Hidalgo shined, but it was all but a given that growing pains would come. A mid-February stretch of three games where the Irish lost two and escaped another in double overtime prompted wonder if such growing pains would be the story of Notre Dame’s season. 

Such a forecast couldn’t have been further from the truth. Instead, senior forward Maddy Westbeld said the team’s mentality shifted following the team’s final contest in that ugly, three-game stretch, a brutal 59-43 home defeat to North Carolina State.

“We just needed to make sure we were all on the same page.” said Westbeld. “We know what this name on our chest means … It started with practice — everybody being a little tougher in practice and setting the tone. It took everybody from top to bottom.”

Bolstered by this toughness, the Irish buckled down, revealing a team that’s capable of winning now even as it sets the table for future success. With their season on the line at Purcell Pavilion, from the first buzzer to the last, the Irish held their poise.

Ole Miss earned the first lead of the game on their its possession. Nineteen seconds after that, the game would be tied. A little under a minute later, Notre Dame took its own lead. It wouldn’t look back.

The Irish set the tone from deep early. Junior guard Sonia Citron, Westbeld and DeWolfe all connected on 3-pointers in the first quarter. The Rebels stuck to their game plan, attempting to assert themselves underneath the basket. Such a game plan made sense, as Yolett McPhee-McCuin's tall, deep squad figured to be a unique threat down low to Notre Dame’s new staple 2-3 zone, particularly with the Irish down their top shot-blocker in Watson. Such a threat proved negatable. Marshall and Westbeld stood tall, continually trapping the Rebels' post players near the baseline. Notre Dame would go on to outscore Ole Miss in the paint, 32-24.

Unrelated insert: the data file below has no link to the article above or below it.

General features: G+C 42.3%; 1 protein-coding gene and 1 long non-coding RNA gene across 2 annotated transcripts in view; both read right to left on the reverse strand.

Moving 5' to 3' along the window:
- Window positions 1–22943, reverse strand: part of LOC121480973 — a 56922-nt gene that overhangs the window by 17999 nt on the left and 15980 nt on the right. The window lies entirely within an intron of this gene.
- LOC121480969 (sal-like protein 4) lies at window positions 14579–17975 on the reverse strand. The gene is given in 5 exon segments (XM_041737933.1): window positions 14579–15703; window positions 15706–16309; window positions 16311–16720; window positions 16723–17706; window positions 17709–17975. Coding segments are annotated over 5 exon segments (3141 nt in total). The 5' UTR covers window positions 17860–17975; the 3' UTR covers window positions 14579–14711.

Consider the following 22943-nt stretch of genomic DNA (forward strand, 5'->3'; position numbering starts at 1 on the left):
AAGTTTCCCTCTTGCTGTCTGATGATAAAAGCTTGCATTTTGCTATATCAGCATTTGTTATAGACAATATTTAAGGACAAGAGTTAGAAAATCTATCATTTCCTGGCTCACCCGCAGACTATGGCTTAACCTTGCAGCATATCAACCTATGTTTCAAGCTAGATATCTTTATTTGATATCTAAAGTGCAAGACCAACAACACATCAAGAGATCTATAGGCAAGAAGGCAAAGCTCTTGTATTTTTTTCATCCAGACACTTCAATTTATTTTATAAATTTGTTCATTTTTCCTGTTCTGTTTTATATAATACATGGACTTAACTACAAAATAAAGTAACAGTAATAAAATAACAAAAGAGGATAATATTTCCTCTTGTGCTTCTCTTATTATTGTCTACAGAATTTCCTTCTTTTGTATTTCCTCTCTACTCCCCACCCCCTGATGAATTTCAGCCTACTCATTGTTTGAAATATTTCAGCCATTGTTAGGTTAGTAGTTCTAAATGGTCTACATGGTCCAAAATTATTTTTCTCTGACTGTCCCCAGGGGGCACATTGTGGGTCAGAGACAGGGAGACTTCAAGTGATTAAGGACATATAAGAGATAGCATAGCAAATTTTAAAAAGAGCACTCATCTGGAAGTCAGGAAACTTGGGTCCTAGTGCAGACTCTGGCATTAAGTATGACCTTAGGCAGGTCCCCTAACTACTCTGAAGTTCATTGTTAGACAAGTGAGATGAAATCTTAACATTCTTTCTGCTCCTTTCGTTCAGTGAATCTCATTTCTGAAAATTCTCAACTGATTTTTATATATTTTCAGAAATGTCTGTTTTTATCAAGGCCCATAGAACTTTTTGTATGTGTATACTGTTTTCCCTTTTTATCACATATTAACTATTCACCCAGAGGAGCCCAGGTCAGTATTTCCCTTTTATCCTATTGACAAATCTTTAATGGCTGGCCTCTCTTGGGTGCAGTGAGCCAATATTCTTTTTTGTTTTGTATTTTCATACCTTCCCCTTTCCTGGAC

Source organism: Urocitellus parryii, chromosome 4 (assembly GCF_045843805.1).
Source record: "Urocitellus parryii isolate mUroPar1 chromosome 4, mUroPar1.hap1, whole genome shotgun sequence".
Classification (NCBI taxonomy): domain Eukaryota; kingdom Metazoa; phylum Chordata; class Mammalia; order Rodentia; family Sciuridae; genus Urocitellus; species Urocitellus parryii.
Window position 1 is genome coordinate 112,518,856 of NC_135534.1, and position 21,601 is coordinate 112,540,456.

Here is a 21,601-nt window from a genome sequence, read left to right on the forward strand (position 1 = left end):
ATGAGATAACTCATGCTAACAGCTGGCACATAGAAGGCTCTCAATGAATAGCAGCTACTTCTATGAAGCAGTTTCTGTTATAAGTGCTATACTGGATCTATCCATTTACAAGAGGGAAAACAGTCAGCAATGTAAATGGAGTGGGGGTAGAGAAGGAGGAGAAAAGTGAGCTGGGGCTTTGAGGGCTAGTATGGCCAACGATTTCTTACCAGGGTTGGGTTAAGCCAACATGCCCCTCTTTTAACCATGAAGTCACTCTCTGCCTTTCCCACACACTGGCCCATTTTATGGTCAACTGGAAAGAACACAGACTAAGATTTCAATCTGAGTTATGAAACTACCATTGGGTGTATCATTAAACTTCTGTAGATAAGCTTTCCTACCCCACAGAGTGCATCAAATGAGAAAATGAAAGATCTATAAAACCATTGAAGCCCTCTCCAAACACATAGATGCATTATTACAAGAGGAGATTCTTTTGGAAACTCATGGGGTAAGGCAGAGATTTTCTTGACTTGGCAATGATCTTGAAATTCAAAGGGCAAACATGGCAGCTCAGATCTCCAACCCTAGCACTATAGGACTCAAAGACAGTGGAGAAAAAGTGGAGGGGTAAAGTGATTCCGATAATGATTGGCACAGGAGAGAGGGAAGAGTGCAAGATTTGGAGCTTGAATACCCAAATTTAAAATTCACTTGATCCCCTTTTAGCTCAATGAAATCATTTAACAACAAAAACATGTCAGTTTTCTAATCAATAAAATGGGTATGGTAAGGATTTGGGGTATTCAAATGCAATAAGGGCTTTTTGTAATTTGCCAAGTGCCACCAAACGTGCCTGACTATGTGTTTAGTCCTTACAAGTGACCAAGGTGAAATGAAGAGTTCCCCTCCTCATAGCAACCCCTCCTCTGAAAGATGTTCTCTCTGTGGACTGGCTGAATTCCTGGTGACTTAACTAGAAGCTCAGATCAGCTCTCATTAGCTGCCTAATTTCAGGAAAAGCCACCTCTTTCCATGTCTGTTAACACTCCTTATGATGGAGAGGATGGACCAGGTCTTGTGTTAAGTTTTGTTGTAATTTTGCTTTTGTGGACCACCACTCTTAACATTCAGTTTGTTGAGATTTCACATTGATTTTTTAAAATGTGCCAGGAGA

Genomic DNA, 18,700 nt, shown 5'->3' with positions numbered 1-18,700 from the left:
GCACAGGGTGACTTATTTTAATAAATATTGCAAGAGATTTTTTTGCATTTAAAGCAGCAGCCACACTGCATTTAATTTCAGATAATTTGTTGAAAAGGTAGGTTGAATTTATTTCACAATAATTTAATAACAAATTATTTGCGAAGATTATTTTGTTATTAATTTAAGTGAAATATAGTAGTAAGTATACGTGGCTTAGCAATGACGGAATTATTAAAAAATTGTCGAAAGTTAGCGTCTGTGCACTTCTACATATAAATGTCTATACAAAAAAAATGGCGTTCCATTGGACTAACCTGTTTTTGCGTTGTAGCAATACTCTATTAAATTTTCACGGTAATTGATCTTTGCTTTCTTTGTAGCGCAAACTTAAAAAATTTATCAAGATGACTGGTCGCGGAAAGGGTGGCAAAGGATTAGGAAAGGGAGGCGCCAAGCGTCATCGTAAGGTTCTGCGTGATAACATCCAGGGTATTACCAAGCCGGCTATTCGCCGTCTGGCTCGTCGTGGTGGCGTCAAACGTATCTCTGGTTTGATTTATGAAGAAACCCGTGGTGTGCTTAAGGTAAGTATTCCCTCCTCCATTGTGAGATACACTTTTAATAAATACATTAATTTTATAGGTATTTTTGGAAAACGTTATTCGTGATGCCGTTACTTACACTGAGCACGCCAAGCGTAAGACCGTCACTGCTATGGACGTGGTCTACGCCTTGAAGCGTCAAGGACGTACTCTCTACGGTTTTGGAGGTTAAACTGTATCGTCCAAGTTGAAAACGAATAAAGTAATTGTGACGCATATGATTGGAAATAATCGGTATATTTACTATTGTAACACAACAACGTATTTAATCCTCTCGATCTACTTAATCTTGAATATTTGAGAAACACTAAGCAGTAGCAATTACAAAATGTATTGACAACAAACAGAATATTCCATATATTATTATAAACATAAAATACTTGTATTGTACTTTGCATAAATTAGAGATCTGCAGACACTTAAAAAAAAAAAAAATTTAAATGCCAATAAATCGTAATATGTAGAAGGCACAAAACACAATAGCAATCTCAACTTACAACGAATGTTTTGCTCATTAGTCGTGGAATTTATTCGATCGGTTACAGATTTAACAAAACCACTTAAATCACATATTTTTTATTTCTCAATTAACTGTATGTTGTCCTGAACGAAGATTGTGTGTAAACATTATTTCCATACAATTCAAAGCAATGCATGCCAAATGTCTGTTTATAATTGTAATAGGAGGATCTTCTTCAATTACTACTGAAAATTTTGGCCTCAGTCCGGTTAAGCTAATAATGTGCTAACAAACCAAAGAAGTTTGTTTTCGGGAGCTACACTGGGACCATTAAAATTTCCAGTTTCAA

After the break, the Irish stayed in control. The Rebels shot better — particularly finishing the third quarter at a 7-for-15 mark from the field — but even after the Notre Dame lead dwindled to 15, transition points from Hidalgo helped the home squad stay in control.

Ole Miss would threaten again briefly in the fourth, this time cutting the deficit to 13, but the Irish once again found their top gear and cruised to the finish line. The cherry on top? Former walk-on and senior guard Sarah Cernugel entered the game with just over a minute to go, prompting a final standing ovation from an energetic matinee crowd at Purcell Pavilion.

Notre Dame played a clean game, winning the turnover battle 22-15. They fouled less and nearly doubled the Rebels in the assist category (17-9). Ivey had plenty to smile about when speaking to the media postgame, with the fourth-year head coach putting emphasis on the season-long growth that brought the Irish to this point.

“We've had a lot of highs and lows, a lot of adversity. And to see this group just find a way to come together, to persevere through all of our adversity, is something special,” she said.

The Irish will now shift their attention to third-seeded Oregon State, who finished fourth in a loaded Pac-12. The Beavers’ resume against top teams includes a trio of losses to Stanford and a pair of defeats to USC, but also a notable win over UCLA in mid-February. Next weekend’s matchup will mark the third postseason clash of the school year between Notre Dame and Oregon State athletics in the last 365 days, with Irish football and men’s soccer both recording neutral site victories over the Beavers.

Now looking at another week of rest and preparation, the Irish will take the court in Albany, NY, once more in four days on Good Friday. If they take down Oregon State, Notre Dame would advance to an Elite Eight game already set for Sunday.